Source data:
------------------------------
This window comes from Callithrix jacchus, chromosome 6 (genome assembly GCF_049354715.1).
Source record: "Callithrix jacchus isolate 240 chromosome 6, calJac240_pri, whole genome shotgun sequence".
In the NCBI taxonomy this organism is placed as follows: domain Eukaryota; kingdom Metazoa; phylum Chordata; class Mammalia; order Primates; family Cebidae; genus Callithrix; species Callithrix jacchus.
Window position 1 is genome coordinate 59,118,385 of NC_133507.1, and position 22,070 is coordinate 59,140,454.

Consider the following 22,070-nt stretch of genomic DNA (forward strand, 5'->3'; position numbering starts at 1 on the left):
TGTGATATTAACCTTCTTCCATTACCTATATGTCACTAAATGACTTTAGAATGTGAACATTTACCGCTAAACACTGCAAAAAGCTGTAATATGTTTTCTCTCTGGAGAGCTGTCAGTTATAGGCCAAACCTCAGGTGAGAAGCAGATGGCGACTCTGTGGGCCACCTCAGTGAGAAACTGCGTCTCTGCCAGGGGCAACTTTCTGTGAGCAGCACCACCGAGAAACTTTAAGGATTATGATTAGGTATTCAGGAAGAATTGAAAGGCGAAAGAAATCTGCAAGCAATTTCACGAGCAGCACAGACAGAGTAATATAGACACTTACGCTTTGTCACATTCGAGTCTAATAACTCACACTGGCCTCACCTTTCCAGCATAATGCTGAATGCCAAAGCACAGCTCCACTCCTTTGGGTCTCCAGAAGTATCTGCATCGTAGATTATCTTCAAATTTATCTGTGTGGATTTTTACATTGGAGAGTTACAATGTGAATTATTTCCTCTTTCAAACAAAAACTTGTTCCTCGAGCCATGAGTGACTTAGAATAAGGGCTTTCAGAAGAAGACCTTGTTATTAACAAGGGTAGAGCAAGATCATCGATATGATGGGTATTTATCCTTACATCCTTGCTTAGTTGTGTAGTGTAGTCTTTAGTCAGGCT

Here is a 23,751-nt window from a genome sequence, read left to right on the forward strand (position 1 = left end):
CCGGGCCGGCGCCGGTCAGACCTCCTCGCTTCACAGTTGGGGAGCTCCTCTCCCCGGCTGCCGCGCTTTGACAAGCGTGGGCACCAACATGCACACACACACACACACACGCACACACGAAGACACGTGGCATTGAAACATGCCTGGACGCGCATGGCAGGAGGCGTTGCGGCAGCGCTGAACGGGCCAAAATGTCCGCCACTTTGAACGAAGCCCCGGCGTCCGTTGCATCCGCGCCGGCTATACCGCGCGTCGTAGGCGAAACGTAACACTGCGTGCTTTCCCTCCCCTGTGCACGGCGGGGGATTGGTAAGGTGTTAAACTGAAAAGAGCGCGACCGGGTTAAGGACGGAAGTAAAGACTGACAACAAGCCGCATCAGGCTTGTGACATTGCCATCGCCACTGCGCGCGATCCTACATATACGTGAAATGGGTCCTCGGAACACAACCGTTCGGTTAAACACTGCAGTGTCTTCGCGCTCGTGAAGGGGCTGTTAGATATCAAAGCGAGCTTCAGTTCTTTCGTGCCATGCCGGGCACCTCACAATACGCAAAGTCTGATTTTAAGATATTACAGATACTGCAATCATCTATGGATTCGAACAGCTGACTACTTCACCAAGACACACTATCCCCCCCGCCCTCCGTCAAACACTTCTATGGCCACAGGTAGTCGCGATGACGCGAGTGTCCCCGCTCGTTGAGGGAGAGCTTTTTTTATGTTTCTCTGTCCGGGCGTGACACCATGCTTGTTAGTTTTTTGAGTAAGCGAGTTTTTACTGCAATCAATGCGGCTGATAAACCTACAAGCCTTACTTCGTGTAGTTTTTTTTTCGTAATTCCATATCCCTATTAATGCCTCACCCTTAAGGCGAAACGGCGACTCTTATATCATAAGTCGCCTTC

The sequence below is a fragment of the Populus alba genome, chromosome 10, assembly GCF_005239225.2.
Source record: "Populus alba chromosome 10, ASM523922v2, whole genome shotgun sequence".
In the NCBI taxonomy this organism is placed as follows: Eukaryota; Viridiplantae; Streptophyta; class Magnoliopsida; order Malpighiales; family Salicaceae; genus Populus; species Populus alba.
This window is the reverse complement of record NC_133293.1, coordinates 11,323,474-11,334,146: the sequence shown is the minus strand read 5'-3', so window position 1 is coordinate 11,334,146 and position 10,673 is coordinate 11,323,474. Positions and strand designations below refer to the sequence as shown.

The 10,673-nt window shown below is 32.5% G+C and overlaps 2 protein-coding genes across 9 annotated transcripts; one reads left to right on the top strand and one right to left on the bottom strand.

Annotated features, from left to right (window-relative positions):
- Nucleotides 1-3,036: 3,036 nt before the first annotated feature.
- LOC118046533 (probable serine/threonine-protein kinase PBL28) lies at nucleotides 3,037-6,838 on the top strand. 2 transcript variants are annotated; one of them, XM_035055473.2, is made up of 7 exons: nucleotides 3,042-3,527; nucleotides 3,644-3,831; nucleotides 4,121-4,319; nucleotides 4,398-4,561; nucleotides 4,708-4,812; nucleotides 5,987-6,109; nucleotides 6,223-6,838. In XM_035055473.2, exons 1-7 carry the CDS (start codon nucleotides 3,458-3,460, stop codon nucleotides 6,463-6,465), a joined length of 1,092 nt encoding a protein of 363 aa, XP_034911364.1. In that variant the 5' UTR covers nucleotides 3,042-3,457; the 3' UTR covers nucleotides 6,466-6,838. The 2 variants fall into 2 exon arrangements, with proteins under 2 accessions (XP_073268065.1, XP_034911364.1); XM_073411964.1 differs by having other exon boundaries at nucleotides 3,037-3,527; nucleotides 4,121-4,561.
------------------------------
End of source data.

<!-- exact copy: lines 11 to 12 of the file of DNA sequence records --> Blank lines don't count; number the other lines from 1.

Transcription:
In the NCBI taxonomy this organism is placed as follows: Eukaryota; Viridiplantae; Streptophyta; class Magnoliopsida; order Malpighiales; family Salicaceae; genus Populus; species Populus alba.
This window is the reverse complement of record NC_133293.1, coordinates 11,323,474-11,334,146: the sequence shown is the minus strand read 5'-3', so window position 1 is coordinate 11,334,146 and position 10,673 is coordinate 11,323,474. Positions and strand designations below refer to the sequence as shown.